Kirby blames Hamas for breaking cease-fire: ‘We know they are holding’ more women and children

White House National Security Council spokesman John Kirby on Sunday blamed Hamas for ending the temporary cease-fire agreement with Israel. 

In an appearance on ‘Fox News Sunday,’ Kirby told host Shannon Bream that the United States believes eight or nine Americans are still held hostage by Hamas in Gaza, including one woman whose condition and whereabouts are unknown.

‘We just don’t have perfect visibility,’ Kirby said. ‘We’re at this literally by the hour, and we want to get that [cease-fire] put back in place so that, again, more hostages can come out.’ 

‘Hamas is the reason that the pause ended, because they refused to put on the list additional women and children that we know that they are holding and they’re refusing to let go,’ Kirby said. ‘We are working literally by the hour to see if we can get this back on track.’ 

A weeklong cease-fire that expired Friday facilitated the release of dozens of the 240 Israeli and foreign hostages in exchange for Palestinians imprisoned by Israel. But Israel has called its negotiators home and Prime Minister Benjamin Netanyahu has committed the Israel Defense Force to removing Hamas from power in Gaza.

Bream confronted Kirby with remarks from Democratic members of Congress regarding military aid to Israel, including progressive Rep. Alexandria Ocasio Cortez, D-N.Y., who said recently, ‘What we are witnessing is the gross violation of human rights in Gaza and that is being done with U.S. military assistance.’ 

‘What’s being done with U.S. military and security assistance is helping our friend and partner, Israel, go after a truly genocidal threat, a threat posed by Hamas,’ Kirby said in response. ‘And I think it’s just too easy as we get further and further and further away from the 7th of October to forget what happened on that day: 1,200 Israeli literally slaughtered, kids in front of their parents, parents in front of their kids. And we’ve got to help Israel eliminate their threat to the Israeli nation and the Israeli people from that threat, from Hamas, and we’re going to keep doing that, absolutely.’ 

Recognizing the humanitarian crisis in Gaza, Kirby said the Israeli forces have been ‘receptive’ to messages from the United States and altered the way they’ve conducted some operations to spare civilians, even though Hamas militants are said to hide behind civilians in key infrastructure and safe zones.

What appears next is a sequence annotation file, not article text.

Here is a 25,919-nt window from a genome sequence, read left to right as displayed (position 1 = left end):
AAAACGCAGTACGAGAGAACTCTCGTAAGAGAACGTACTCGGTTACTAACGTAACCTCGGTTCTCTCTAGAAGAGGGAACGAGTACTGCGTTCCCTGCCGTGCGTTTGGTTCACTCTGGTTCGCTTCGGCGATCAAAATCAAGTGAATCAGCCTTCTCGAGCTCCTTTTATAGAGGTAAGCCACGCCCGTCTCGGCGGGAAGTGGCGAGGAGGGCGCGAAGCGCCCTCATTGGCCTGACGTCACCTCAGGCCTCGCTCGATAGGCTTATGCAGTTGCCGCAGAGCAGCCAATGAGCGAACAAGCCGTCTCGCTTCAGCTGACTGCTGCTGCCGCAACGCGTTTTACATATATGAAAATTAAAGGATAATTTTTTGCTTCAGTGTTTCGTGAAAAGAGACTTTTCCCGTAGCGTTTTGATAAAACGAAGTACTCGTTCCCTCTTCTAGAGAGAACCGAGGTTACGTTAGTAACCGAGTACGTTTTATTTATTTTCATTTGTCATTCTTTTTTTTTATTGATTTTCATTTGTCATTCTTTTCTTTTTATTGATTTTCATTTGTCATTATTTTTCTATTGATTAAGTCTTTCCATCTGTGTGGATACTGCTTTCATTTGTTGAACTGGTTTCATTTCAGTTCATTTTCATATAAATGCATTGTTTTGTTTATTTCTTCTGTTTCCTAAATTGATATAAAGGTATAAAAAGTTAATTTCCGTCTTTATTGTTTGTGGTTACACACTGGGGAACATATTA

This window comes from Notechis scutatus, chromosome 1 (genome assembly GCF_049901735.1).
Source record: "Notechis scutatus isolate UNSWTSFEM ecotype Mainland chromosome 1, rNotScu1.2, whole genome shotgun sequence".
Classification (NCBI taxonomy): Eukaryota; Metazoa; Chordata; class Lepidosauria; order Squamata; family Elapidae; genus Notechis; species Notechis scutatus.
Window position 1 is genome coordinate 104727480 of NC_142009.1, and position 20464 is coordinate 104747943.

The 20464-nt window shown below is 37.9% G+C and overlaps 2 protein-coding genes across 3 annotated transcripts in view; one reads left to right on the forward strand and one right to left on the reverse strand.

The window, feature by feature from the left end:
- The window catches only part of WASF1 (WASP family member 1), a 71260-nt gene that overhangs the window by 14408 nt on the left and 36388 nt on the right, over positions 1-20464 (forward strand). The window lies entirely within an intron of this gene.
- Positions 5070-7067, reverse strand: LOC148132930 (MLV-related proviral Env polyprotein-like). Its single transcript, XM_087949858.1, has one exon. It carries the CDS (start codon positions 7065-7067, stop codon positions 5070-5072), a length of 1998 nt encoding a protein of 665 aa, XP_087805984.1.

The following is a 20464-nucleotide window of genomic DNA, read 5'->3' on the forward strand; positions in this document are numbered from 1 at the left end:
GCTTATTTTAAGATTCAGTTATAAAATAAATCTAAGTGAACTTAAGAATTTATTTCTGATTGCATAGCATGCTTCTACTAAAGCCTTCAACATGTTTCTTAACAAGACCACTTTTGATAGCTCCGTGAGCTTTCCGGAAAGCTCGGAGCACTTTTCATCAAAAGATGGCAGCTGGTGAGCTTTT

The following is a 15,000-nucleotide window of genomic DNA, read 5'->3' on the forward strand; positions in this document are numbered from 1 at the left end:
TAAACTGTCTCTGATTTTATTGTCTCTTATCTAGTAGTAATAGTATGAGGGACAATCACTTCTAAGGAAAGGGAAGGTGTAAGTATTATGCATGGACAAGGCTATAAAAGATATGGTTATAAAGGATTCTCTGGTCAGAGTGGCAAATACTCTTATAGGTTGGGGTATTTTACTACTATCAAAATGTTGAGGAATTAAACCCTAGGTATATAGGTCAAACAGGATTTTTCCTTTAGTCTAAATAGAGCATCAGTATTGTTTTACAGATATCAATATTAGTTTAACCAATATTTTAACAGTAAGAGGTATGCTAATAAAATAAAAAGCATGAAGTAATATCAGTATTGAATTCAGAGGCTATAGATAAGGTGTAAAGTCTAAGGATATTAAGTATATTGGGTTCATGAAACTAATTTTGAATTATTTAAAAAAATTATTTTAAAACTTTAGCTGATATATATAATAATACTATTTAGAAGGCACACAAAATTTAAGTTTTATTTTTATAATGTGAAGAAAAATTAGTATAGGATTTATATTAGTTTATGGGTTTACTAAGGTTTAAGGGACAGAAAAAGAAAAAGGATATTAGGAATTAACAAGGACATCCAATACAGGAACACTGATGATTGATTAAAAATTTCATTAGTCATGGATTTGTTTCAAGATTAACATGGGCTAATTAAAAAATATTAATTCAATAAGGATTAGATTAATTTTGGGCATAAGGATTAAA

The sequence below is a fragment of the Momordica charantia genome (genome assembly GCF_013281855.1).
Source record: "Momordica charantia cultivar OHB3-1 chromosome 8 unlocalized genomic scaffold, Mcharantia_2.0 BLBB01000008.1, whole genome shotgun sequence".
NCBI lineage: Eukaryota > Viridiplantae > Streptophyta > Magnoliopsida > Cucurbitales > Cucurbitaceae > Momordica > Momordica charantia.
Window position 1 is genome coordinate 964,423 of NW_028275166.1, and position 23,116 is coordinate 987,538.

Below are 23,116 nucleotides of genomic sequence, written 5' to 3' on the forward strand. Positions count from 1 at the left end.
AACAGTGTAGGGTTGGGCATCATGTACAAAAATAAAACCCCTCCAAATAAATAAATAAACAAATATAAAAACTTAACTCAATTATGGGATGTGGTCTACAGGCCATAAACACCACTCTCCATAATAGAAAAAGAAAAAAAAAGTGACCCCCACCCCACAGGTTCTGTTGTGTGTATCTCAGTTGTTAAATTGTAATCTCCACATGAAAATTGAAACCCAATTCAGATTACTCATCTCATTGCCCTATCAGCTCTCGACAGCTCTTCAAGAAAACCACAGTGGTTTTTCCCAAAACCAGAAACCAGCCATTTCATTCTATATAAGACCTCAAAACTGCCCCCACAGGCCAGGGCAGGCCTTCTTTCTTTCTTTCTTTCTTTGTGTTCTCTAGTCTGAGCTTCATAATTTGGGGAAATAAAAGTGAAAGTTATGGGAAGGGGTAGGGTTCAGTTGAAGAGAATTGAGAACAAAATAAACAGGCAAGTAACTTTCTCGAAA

Still, Kirby said, ‘too many’ thousands of civilians have been killed and wounded, while 1 million people have been displaced internally in Gaza. ‘We’re not blind to the humanitarian crisis, which is why we worked so hard to get that pause in place for seven days so that we could get hostages out and get an accelerated amount of food, water, medicine and fuel into Gaza,’ he said. 

Kirby reiterated how Secretary of State Antony Blinken spoke with Israeli counterparts when he was there about the need to ‘reform’ and ‘revitalize’ the Palestinian Authority in a way to meet the ‘aspirations and the needs of the Palestinian people.’ Netanyahu has said Israel does not want to occupy or control Gaza after the conflict ends. 

‘We agree with them on that,’ Kirby said in response Sunday. ‘We don’t want to see them occupy Gaza. We don’t think that that is a long-term strategic goal that is really achievable or wise for the Israeli people. We believe that at the core, the future of governance in Gaza has got to be something that the Palestinian people have a vote in, a voice in. That they have governance that it truly representative of them and their aspirations.’ 

Kirby said Israel is a sovereign nation and denied that the U.S. was placing ‘red lines’ on aid. 

Israel on Sunday ordered more evacuations in and around Gaza’s second-largest city of Khan Younis, followed by heavy bombardment, as the military’s offensive shifted to the southern half of the territory, where Israeli officials say Hamas leaders are hiding. 

Fears of a wider conflict intensified, as a U.S. warship and multiple commercial ships came under attack Sunday in the Red Sea, the Pentagon said. 

The Associated Press contributed to this report. 

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